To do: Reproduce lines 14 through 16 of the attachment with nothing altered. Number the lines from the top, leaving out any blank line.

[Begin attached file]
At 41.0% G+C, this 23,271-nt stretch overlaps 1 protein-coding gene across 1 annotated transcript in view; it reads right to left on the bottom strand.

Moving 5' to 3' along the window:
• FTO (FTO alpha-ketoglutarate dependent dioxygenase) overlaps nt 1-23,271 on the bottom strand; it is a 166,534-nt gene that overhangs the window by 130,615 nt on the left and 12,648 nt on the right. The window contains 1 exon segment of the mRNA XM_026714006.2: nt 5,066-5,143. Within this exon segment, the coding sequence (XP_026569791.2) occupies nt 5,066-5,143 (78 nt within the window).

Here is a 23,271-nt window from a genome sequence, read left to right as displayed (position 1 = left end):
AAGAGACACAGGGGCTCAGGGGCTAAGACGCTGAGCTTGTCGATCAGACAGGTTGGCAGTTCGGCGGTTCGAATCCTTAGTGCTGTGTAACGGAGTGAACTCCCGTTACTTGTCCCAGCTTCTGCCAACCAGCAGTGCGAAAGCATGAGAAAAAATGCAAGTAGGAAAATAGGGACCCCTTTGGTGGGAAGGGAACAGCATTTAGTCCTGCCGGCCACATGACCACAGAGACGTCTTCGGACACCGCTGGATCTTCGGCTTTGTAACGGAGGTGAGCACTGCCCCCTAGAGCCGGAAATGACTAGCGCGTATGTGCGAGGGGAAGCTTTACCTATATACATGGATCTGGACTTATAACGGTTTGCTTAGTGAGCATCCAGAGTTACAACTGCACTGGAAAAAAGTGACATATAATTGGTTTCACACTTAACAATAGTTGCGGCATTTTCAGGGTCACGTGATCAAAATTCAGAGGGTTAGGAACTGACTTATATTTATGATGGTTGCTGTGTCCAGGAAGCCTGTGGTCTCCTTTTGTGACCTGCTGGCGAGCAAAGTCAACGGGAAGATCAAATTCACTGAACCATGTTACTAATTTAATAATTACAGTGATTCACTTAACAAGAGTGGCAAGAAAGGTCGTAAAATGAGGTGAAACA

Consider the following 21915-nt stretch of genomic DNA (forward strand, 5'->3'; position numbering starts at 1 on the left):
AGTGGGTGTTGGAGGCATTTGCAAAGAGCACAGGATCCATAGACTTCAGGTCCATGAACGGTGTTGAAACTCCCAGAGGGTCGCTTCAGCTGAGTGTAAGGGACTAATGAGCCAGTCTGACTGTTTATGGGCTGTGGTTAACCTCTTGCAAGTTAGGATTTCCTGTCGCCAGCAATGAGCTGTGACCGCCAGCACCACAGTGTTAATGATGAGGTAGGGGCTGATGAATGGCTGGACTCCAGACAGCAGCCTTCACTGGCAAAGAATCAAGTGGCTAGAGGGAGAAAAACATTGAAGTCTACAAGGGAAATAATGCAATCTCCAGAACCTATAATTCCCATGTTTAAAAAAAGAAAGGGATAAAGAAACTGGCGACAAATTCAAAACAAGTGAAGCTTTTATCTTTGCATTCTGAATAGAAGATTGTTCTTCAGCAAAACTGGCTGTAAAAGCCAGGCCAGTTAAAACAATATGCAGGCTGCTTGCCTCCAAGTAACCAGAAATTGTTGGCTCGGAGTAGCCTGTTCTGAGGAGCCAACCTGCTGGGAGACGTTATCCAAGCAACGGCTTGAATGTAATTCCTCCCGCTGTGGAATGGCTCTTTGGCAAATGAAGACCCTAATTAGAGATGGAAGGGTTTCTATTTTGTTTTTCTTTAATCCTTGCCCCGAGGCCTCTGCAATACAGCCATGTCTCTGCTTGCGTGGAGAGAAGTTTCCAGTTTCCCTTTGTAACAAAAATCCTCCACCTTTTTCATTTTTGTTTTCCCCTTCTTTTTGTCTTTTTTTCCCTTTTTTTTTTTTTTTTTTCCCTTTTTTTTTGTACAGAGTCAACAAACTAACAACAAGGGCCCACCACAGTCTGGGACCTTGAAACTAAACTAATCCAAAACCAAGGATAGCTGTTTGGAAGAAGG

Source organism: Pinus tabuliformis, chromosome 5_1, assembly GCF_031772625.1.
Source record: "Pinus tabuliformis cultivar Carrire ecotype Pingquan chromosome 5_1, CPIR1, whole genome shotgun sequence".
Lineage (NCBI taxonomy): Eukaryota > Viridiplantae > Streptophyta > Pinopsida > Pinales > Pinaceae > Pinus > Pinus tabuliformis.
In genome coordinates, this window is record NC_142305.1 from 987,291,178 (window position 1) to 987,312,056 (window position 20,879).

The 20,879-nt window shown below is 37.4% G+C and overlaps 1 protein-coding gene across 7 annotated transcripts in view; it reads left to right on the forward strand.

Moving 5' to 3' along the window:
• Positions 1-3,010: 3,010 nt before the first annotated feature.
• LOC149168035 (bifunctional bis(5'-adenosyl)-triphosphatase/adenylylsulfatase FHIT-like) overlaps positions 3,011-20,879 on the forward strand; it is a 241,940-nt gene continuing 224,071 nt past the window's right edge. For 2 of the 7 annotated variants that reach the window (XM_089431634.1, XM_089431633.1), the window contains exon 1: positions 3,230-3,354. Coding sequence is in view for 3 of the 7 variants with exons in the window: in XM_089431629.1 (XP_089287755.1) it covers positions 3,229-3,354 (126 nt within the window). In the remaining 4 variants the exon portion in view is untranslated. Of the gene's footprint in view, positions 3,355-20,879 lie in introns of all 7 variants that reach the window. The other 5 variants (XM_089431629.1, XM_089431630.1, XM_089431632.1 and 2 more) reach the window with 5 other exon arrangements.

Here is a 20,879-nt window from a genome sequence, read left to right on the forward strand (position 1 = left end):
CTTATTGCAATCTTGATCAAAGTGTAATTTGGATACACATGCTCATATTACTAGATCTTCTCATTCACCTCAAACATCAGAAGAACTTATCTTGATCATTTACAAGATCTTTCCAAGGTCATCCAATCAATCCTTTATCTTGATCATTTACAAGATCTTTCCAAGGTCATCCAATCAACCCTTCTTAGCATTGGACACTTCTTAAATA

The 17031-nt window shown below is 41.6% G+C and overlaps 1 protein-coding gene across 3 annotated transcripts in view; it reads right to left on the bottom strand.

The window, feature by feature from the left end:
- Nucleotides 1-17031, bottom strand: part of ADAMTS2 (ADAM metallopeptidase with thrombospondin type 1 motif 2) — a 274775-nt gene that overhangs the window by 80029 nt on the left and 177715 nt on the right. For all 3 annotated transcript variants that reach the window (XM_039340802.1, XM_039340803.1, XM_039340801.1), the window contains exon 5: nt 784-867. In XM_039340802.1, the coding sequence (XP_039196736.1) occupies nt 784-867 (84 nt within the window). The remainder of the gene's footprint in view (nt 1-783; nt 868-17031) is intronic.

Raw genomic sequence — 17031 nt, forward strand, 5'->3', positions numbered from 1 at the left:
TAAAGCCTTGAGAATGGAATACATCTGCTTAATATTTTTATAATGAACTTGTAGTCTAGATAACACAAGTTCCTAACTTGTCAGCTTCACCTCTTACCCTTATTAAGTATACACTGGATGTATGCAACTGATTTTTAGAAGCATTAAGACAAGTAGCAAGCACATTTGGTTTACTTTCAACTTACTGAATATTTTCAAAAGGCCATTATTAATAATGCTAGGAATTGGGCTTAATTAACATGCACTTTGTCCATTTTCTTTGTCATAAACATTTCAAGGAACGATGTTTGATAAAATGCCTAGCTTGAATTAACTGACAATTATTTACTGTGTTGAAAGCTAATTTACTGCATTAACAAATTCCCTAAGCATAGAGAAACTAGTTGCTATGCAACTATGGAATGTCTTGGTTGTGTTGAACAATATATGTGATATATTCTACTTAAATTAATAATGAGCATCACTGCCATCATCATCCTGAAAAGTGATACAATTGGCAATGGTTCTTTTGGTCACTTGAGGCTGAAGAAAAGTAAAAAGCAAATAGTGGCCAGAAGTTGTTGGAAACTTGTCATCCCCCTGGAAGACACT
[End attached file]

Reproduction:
• Positions 1-3,010: 3,010 nt before the first annotated feature.
• LOC149168035 (bifunctional bis(5'-adenosyl)-triphosphatase/adenylylsulfatase FHIT-like) overlaps positions 3,011-20,879 on the forward strand; it is a 241,940-nt gene continuing 224,071 nt past the window's right edge. For 2 of the 7 annotated variants that reach the window (XM_089431634.1, XM_089431633.1), the window contains exon 1: positions 3,230-3,354. Coding sequence is in view for 3 of the 7 variants with exons in the window: in XM_089431629.1 (XP_089287755.1) it covers positions 3,229-3,354 (126 nt within the window). In the remaining 4 variants the exon portion in view is untranslated. Of the gene's footprint in view, positions 3,355-20,879 lie in introns of all 7 variants that reach the window. The other 5 variants (XM_089431629.1, XM_089431630.1, XM_089431632.1 and 2 more) reach the window with 5 other exon arrangements.

Here is a 20,879-nt window from a genome sequence, read left to right on the forward strand (position 1 = left end):